DENVER (AP) — Two state senators whose rural constituents pay some of the nation's highest health insurance rates pleaded Thursday for support for a bill to cut those premiums by having the state help insurers cover their highest-risk clients.
But the reinsurance bill sponsored by Republican Sen. Bob Rankin of Carbondale and Democratic Sen. Kerry Donovan of Vail was drastically changed after supporters determined that an earlier plan to pay for the state fund ignored existing hospital obligations to the state that could cost the state dearly under federal regulations.
The senators offered last-minute amendments that would take reduced fees from hospitals, fees on insurance premiums, and funds destined for housing in another pending bill, to create a two-year reinsurance program starting in 2020. The original bill sought a five-year program.
The hope, the sponsors said, is to launch a program desperately needed in rural Colorado that lawmakers can revisit and find long-term funding.
The Senate Health & Human Services Committee sent the amended bill to the Finance Committee on a 4-1 vote. The panel's three Democrats voted yes, as did GOP Sen. Larry Crowder, who made a point of noting that his southern Colorado district also includes residents struggling to pay their medical bills.
The reinsurance bill faces tough odds with the session scheduled to end May 3. If it passes the Senate it must run through the Democrat-led House to make it to Gov. Jared Polis' desk. The housing bill, too, must be amended and passed.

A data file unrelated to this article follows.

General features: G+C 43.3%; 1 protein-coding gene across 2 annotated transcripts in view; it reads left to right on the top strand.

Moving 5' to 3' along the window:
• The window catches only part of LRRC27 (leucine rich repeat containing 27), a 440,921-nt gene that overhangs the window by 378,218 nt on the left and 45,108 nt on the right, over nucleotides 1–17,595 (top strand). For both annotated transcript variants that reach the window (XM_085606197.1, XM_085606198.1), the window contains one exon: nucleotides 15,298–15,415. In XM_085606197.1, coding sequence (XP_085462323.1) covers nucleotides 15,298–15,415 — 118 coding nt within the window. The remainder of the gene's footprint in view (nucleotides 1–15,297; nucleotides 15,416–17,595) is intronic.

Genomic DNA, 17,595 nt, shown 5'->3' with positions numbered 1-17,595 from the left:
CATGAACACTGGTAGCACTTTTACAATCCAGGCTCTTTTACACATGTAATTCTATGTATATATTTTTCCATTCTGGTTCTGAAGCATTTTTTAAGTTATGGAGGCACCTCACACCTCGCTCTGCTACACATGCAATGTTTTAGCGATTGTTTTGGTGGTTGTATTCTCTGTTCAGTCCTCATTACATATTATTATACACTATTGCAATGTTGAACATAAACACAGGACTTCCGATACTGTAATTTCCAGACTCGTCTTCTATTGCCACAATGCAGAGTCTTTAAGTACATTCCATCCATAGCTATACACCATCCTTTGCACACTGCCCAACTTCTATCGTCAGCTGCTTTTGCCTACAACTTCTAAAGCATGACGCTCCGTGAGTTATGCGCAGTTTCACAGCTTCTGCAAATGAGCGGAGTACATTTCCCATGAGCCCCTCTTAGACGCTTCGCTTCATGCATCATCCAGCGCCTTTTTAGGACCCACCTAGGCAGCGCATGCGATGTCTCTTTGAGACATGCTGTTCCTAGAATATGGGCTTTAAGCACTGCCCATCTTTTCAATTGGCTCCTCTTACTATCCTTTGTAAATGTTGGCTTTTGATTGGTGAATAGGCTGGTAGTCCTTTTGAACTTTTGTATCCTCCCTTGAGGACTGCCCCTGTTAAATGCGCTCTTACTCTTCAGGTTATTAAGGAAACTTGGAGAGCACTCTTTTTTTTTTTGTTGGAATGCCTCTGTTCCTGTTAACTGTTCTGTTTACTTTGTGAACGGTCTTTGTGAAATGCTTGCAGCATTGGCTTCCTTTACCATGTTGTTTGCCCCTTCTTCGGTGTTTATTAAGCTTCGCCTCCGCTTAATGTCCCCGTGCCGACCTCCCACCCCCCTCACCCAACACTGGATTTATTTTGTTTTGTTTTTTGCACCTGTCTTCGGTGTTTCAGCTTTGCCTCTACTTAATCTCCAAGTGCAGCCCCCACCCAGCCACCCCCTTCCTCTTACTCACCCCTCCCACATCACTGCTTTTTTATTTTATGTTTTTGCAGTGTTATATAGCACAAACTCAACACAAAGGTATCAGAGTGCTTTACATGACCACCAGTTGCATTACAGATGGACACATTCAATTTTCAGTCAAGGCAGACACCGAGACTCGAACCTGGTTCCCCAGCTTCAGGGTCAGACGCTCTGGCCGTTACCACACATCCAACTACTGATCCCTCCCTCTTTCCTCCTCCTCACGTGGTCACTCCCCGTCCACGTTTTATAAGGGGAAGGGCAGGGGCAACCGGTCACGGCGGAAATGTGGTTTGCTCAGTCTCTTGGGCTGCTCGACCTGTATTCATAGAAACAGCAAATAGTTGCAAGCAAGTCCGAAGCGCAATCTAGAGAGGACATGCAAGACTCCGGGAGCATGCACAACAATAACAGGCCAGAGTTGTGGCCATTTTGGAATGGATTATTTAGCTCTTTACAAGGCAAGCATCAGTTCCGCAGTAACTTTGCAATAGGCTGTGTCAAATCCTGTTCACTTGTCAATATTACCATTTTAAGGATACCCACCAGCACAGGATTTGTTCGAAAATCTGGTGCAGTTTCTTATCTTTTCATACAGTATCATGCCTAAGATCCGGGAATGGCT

Reinsurance, successfully adopted in other states, is a top priority for the Democratic governor — and for lawmakers like Rankin.
"Our constituents have been suffering for years," Rankin said. "We know the program is effective. It's always been an issue of how you pay for it."
The initiative would have the state cover some of the most costly medical bills incurred by patients on Colorado's individual market, or about 250,000 people who buy health coverage directly from insurers.
That would allow private insurers to lower market premiums. Sponsors originally sought an immediate 35% to 40% reduction in individual premiums in rural Colorado and a 15% reduction in Denver.
The revised bill offers a 20% rural reduction and 5% to 10% in other areas, Rankin and Donovan said. Higher reductions will come with a restructured long-term funding mechanism, they said.
If the bill becomes law, the state must request federal approval to implement the program. That's because a substantial part of it would be paid for with federal funds currently used for tax subsidies for patients purchasing insurance under the Affordable Care Act.
Insurance Commissioner Michael Conway testified that individuals who don't get federal subsidies for their insurance could see rates go down as soon as next January. "These people are truly scared," he said of residents forced to choose between high-cost, high-deductible health plans and paying their mortgages or other needs.
Smallwood was skeptical of the last-minute funding proposal and objected to having metropolitan Denver residents sacrifice affordable housing funding for what he termed minimal premium cuts in rural areas.
"My hope is we scrap this," he said, arguing for consideration of a plan that isn't rushed in the session's final days.